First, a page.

Saturday, October 27, 2007

Love and benevolence

There are two fairly standard claims about love:

  1. benevolence--willing the good--towards the beloved is an essential component of love, and
  2. love gives one the reason par excellence to benefit the beloved.
Now this may be obvious to some readers, who will simply reflect on my ignorance when reading this, but it is only today has it occurred to me that the two claims stand in some tension. Nothing can cause either itself or an essential part of itself (my body can cause my teeth to grow, because teeth are not essential parts of the body). Likewise, how can an attitude justify an essential part of itself?

As usual in the case of such a tension, there are four options available. Discarding both (1) and (2) is implausible.

Frankfurt in effect discards (1)--it is care, but not benevolence, that is an essential part of love on his view, and this care justifies the benevolence. But this is implausible, as it seems to imply that one could love someone and at the same time will the worst evils for one's beloved. Even if one adds a claim that justice towards the beloved is a component of love, still the idea that one could fail to will anything for one's beloved, despite the opportunity to do so, and still count as loving is implausible. Also, such a view is incompatible with the Christian idea that love fulfills the law--a love that does not imply some benevolence does not fulfill the moral law.

One could discard (2) but keep (1). On this view, I think one will end up saying that it is not love that justifies benevolence, but whatever it is that justifies the love likewise justifies the benevolence that is a part of this love. Another attractive feature of this view is that if one explains why one made some sacrifice for Bobby, and one says: "Bobby is my son and I love him", the "and I love him" is one thought too much--it is the sonship that justifies both the love and the sacrifice that is a part of the love. If one hates Bobby, one still has reason to make that sacrifice. I like this view a lot.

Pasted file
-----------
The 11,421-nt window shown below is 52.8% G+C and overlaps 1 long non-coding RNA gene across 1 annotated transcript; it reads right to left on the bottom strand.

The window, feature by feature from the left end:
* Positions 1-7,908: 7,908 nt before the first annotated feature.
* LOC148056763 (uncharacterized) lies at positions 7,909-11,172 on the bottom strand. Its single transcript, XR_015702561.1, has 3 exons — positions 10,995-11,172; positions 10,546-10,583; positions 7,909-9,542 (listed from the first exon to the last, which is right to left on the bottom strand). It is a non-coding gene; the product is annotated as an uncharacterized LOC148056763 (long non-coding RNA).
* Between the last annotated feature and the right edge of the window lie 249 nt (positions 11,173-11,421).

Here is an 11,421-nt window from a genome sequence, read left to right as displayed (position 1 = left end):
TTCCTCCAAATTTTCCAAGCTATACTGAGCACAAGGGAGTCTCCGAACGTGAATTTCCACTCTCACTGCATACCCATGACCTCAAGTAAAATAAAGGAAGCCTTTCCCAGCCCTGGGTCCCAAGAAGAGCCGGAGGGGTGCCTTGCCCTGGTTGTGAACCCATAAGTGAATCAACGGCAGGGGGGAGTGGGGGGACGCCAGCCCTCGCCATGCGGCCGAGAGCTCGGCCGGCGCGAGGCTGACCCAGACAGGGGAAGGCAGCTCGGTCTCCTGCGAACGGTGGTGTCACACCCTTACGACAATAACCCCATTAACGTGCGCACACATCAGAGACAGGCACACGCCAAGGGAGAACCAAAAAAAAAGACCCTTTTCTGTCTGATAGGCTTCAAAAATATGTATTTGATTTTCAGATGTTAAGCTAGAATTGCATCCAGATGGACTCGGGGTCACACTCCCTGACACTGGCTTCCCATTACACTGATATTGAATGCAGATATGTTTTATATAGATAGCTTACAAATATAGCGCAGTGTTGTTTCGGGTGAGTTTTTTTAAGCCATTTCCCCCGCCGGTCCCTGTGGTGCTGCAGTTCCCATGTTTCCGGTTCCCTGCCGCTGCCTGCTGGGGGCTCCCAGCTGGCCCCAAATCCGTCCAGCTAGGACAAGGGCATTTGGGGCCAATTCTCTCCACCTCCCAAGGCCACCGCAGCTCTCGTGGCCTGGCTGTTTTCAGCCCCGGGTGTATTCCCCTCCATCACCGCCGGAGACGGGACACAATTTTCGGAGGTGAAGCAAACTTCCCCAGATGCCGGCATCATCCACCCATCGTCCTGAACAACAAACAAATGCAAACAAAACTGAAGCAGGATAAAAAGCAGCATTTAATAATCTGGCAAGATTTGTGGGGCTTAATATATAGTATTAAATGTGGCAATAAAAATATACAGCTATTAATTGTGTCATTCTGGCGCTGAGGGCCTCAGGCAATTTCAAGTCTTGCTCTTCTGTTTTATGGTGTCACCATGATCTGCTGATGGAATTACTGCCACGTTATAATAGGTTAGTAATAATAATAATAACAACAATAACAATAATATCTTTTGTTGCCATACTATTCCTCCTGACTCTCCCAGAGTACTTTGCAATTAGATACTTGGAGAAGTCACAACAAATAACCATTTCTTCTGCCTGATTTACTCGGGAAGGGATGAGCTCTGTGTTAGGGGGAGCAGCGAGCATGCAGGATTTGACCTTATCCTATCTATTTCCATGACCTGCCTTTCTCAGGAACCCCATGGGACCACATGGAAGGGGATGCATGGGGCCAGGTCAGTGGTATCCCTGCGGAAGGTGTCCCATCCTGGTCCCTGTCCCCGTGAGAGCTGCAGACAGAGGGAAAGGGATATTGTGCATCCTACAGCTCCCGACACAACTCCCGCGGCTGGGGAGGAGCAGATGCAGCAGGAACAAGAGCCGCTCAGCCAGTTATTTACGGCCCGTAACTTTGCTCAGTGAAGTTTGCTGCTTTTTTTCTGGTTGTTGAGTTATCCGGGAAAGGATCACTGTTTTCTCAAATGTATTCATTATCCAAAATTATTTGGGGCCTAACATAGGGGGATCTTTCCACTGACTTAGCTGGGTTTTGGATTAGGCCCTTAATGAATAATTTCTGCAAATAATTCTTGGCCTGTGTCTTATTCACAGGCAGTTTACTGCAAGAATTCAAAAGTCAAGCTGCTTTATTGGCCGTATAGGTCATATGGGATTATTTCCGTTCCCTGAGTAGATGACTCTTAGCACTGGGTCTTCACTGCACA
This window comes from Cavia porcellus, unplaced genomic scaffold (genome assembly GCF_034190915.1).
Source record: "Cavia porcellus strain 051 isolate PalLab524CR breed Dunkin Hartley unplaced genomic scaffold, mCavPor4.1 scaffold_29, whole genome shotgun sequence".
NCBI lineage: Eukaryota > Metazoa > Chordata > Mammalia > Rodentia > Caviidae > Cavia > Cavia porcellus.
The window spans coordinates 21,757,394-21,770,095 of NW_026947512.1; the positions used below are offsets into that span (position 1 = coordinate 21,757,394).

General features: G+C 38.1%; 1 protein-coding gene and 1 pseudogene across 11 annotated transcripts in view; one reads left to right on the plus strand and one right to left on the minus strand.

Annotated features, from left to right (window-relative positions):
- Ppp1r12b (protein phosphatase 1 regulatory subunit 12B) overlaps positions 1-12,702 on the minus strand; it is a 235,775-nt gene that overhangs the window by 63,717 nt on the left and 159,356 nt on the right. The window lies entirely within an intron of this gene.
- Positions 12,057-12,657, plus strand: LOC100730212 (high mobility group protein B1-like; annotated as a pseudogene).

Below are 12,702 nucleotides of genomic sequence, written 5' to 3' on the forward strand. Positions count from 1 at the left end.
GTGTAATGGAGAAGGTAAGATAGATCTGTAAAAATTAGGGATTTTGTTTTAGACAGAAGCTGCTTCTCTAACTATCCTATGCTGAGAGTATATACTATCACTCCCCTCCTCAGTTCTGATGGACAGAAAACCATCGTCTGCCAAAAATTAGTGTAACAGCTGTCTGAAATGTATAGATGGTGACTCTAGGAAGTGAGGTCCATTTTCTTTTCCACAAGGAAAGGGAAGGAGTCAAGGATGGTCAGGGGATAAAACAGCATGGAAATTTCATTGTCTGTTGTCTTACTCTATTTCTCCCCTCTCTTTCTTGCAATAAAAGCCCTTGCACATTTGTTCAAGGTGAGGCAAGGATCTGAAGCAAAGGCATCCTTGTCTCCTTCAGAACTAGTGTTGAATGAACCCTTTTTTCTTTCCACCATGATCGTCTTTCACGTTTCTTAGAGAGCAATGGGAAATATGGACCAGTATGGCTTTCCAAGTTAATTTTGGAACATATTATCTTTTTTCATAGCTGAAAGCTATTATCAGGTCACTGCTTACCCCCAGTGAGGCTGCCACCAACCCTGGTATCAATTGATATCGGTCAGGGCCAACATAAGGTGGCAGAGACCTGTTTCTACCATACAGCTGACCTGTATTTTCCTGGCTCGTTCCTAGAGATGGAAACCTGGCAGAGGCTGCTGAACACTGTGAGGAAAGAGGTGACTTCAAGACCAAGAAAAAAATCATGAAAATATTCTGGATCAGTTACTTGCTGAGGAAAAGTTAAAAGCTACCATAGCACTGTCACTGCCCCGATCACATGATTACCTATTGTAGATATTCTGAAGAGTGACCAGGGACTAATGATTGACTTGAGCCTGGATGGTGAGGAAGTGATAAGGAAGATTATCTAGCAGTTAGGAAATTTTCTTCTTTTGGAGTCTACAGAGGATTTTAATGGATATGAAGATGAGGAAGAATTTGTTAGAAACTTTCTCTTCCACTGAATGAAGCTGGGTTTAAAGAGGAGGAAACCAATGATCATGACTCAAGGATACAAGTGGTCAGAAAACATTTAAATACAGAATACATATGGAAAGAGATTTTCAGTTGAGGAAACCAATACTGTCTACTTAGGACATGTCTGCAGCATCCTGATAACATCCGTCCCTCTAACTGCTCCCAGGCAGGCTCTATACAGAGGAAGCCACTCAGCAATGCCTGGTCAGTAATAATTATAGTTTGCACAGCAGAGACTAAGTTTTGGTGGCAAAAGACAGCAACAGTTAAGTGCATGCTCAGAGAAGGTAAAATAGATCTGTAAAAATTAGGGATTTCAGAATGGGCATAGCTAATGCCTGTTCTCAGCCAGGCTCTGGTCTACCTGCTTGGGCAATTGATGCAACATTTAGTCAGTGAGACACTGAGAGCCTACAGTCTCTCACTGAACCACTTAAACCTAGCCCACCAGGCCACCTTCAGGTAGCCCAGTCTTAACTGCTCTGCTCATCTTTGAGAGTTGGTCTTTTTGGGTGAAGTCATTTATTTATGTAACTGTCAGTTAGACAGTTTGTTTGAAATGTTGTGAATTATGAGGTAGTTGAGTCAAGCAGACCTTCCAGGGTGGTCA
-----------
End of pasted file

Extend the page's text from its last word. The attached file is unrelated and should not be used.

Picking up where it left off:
One could just be careful and hold on to both (1) and (2). Thus, some benevolence will be an essential part of love, and the love will then justify further benevolence. But what justifies the bit of benevolence that forms an essential part of love, and why does it not also justify all the benevolence by itself? Suppose our proposal is that the initial bit of benevolence is justified by the fact that we're all children of God, or that if something is good for x then it is good and hence it is worth promoting, or some other general claim like that. But such a fact seems to equally give one a reason for unlimited benevolence. Moreover, let "love*" be the aspects of love beyond the bit of benevolence that is an essential part of love (maybe love* is appreciation and/or a desire for union). Then, ex hypothesi, love* plus the little bit of benevolence justifies more benevolence. But it is not clear how a little bit of benevolence can help justify more benevolence. So, then, it seems it is love* that justifies the extra benevolence. But if so, then it is not love, properly speaking, that justifies the extra benevolence, but love*.

Perhaps one can combine the best of the last two views. Whatever it is that justifies the love justifies all the benevolence involved in the love. However, the love creates an additional reason for continued benevolence, and after the initial moment of love, the benevolence is rationally overdetermined. Thus, "Bobby is my son and I love him" correctly states two distinct reasons for making a sacrifice for Bobby, but is felt to be one thought too many because of an implicature that if one did not love Bobby, one wouldn't have the reason. This seems to be the best view.

1 comment:

Anonymous said...

"discarding (2) but keeping (1)" bears some resemblance to the view Socrates articulates in the Symposium.